Kayak rentals were free and snorkel gear was $10 FJD/day ($5 USD). When you’re on a remote island, you might as well seize every opportunity to get out in the water – whether that involves swimming, snorkeling, diving, kayaking, boating, you name it. The water itself was extremely warm, comparable to Hawaii. Anyone with a phobia of diving into icy waters would be relieved in Fiji.
Mantaray Island Resort
Now, I chose Mantaray Island Resort for a number of reasons. It was one of the middle-tiered resorts (read: not super expensive, yet not cheap and trashy either) that still looked gorgeous. Plus, it boasted a highly likelihood that you would swim with mantarays, and is also known as the best snorkel/dive spot throughout the Yasawas. It also had more than one beach (although the second one was the smallest I’ve ever seen – but a beach is a beach).
When we arrived, we unloaded from the Yasawa Flyer into a small tugboat (I had actually never been in one prior to this) that took us to the remote island of choice. We were greeted by happy workers and plenty of singing and ukulele-playing upon arriving on shore. For the first time in my life, I was on a beach that surpassed all of the ones in Hawaii.
The photos can’t even begin to show how beautiful the water is. You have to be there yourself firsthand to see how clear and pristine everything looks. The water was bright blue with a gradient of turquoise (with outlines of coral from afar) when the sun was out, which made it perfect for diving/snorkeling. The water was so clear, we could see all the native fish from a distance without even walking out onto shore. I’d assume that the Cook Islands, Bahamas, Virgin Islands, and other island destinations are probably similar in that respect.
I picked the dormitory (again, the cheapest option), which meant a cramped room full of bunk beds – 36, to be exact. We were filled to capacity, and if you climbed out of your bunk bed at the same time as the person across from you, you’d bump into each other. That’s how close the quarters were – the beauty of traveling.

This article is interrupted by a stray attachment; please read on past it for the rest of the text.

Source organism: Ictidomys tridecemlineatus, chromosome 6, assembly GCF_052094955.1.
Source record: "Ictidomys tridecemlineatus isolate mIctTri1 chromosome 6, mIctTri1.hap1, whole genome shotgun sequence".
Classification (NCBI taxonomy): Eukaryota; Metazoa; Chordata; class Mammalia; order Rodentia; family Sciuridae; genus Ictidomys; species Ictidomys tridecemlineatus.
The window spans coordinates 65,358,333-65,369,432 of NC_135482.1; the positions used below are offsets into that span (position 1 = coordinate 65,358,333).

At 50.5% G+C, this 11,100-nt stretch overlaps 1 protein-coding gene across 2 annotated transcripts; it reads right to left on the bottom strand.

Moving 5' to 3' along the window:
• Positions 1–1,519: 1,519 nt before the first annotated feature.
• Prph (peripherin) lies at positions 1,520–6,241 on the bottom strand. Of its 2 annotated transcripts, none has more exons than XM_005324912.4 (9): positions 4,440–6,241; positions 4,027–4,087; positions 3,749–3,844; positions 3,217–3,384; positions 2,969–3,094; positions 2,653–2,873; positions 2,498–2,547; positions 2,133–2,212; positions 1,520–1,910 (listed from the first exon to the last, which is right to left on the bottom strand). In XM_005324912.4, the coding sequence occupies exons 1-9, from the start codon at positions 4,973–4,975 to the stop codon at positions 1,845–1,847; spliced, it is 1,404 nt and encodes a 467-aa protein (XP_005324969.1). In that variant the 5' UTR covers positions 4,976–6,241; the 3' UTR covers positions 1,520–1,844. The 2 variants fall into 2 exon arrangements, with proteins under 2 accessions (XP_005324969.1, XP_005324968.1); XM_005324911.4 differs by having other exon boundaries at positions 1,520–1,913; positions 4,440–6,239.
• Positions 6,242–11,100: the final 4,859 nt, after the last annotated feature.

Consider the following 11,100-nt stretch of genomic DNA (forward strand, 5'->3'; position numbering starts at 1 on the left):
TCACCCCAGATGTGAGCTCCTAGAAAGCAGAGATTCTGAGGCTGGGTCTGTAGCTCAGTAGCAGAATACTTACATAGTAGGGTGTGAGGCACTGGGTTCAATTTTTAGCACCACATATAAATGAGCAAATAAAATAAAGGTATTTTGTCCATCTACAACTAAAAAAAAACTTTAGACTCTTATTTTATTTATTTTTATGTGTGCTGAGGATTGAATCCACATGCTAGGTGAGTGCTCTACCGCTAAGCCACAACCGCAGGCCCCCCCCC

I wasn’t keen on the way our meals were structured – we’re talking military style, like someone rings a bell and everyone has to clamor together and sit down in the cafeteria to eat. And if you accidentally slept in or didn’t hear the bell, then too bad – you missed out on food for that two-hour mark. The gap between lunch and dinner was seven hours, which was presposterous to me. That’s probably why they were selling $10 FJD woodfired pizzas, sodas, and other junk food at a small snack shack next to shore. I framed it as, “That’s okay, we’re only taking $89 FJD/day from you for these structured meals, but if you’re hungry in between those set times, you can spend more of your money on some [terrible tasting] junk food here!” Most of the medium and high-tiered resorts had compulsory meal plans built in – at an extra high fee – meaning you couldn’t argue your way out and had to pay the fee every day you stayed there in order to eat.
We were given at least five different options for each starter, entree, and dessert for lunch and dinners – and breakfast was buffet style. Being a food snob, I’d say that the food wasn’t great, but it wasn’t particularly bad, either. I will say that I liked the food in New Zealand more, so maybe that says something…
Not to mention that I wasn’t allowed to eat in the cafeteria hut on my last day (since my boat from the island was departing at 3pm) – or else I would have had to fork over an extra $25 FJD – so I resorted to a $8 FJD hot dog that made my heart very sad.
If there’s one thing that made my Fiji trip worth it, it was scuba diving. Let me tell you – scuba diving in Fiji was far better than diving The Great Barrier Reef.
Despite the hype of the GBR in Australia, Fiji has far better visibility and far more marine life and underwater spectacles. Other travelers agreed – even the Kiwi dive instructor who currently lives in Fiji. After all, the majority of the coral in the Great Barrier Reef is bleached for the purpose of coloring – whereas in Fiji, everything is native and pure (and we hope it stays that way). That leaves you with one hell of a spectacular dive.
I’ve done the general conversions to USD, and it’s safe to say that any scuba course (open water, advanced, or dive master) will be far cheaper in Fiji than stateside. It’s a little cheaper to get your certifications done in Koh Tao, Thailand, from what I’ve researched, though. Advanced certification in Fiji is approx. $270 USD, whereas it’s only about $240 USD in Thailand – no accommodation factored in.